Geckos are renowned for their acrobatic feats on land and in the air, but a new discovery that they can also run on water puts them in the superhero category, says a University of California, Berkeley, biologist. The study was conducted by U.C. Berkeley graduate students Jasmine Nirody, now a biophysicist at Oxford and Rockefeller University, and Judy Jinn.
In response to claims that the world’s first genetically edited babies have been born in China, Dr. Jennifer Doudna of UC Berkeley issued the following statement. Doudna is a Howard Hughes Medical Institute Investigator, Li Ka Shing Chancellor’s Chair in Biomedical and Health Sciences and Professor of Biochemistry, Biophysics and Structural Biology at Berkeley. She is co-inventor of CRISPR-Cas 9 gene editing.
A 75-million-year-old fossil from a bird about the size of a turkey vulture, discovered in Utah in 1992 by University of California, Berkeley, paleontologist Howard Hutchison, lay relatively untouched in the University of California Museum of Paleontology at Berkeley until doctoral student Jessie Atterholt learned about it in 2009 and asked to study it. Atterholt and Hutchison collaborated with Jingmai O’Conner, the leading expert on enantiornithines, to perform a detailed analysis of the fossil, which is deepening a mystery as to why only one family of birds survived the extinction o
UC San Francisco doctors working closely with UC Berkeley scientists plan to edit their genomes to correct rare genetic mutations and slow or halt progression of their diseases. If successful, the trials will inaugurate a new era of “genome surgery” — the precision targeting of genetic defects in the genome, using CRISPR-Cas9 customized to individual patients. Such “bespoke” therapies can benefit small groups of individuals or families with particular genetic defects that would never be addressed by large pharmaceutical companies.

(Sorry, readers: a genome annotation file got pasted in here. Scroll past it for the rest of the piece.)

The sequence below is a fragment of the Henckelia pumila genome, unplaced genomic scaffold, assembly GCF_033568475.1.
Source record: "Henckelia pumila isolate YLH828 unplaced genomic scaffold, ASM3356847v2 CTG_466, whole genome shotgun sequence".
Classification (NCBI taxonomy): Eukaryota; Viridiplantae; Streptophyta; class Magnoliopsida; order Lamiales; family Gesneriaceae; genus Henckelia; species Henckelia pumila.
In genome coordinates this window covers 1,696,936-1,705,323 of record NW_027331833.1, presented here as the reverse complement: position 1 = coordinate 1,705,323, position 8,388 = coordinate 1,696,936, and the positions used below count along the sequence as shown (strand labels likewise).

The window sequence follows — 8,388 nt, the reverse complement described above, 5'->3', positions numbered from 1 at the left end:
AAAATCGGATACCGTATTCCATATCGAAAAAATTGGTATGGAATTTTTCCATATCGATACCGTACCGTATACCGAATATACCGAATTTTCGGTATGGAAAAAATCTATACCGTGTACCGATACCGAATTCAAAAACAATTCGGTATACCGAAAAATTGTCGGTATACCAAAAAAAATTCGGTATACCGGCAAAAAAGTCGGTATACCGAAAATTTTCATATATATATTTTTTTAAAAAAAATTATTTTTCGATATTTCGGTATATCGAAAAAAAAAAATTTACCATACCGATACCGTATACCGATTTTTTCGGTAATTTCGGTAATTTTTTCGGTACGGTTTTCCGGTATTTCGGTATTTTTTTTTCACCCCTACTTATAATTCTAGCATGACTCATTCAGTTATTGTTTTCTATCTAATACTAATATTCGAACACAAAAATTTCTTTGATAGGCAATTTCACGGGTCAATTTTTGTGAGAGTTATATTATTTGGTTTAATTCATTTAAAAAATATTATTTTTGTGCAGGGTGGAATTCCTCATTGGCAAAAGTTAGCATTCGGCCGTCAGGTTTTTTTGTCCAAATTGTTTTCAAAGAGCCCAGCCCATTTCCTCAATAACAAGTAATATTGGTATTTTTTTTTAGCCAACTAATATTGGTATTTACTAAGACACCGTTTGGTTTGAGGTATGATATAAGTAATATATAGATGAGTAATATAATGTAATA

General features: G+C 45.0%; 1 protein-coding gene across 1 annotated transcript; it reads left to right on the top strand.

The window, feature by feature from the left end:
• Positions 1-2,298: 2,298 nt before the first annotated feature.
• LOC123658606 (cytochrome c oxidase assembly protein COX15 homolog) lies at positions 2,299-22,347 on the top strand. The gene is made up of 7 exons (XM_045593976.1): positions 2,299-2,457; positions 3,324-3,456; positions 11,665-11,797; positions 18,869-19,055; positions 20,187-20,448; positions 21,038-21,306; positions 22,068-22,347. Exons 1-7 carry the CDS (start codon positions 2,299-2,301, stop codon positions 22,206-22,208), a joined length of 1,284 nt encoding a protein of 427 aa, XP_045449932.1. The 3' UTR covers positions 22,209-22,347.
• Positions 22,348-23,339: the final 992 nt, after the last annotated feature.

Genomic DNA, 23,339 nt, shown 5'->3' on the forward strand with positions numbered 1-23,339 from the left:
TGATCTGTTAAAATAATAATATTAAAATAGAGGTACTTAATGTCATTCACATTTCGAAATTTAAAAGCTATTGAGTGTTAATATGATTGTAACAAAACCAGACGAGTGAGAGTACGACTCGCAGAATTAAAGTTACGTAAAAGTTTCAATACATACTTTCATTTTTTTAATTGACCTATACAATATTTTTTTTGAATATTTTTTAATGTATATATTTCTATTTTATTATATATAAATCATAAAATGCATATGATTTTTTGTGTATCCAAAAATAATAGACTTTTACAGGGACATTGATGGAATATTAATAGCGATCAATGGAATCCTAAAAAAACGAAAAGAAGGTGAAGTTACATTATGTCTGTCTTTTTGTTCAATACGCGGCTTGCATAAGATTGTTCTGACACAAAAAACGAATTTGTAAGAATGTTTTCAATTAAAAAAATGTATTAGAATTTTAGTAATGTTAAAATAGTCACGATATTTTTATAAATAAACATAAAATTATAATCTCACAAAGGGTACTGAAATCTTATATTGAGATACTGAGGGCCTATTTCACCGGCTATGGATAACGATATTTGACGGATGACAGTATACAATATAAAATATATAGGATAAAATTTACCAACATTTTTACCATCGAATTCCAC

An ancient group of microbes that contains some of the smallest life forms on Earth also has the smallest CRISPR gene-editing machinery discovered to date. The made by a group including Berkeley graduate student Lucas Harrington and Professor Jennifer Doudna of the Department of Molecular & Cell Biology.
The American Cancer Society will bestow its highest honor, the Medal of Honor, on Jennifer Doudna and four others — including former Vice President Joseph Biden Jr. The medal is awarded to distinguished individuals who have made valuable contributions in the fight against cancer through basic research, clinical research and cancer control.
Three UC Berkeley faculty members were elected this week to the National Academy of Medicine, considered one of the highest honors in health and medicine. Among them are John Kuriyan, a professor of molecular and cell biology and of chemistry; and Barbara Meyer, a professor of molecular and cell biology and a Howard Hughes Medical Institute investigator;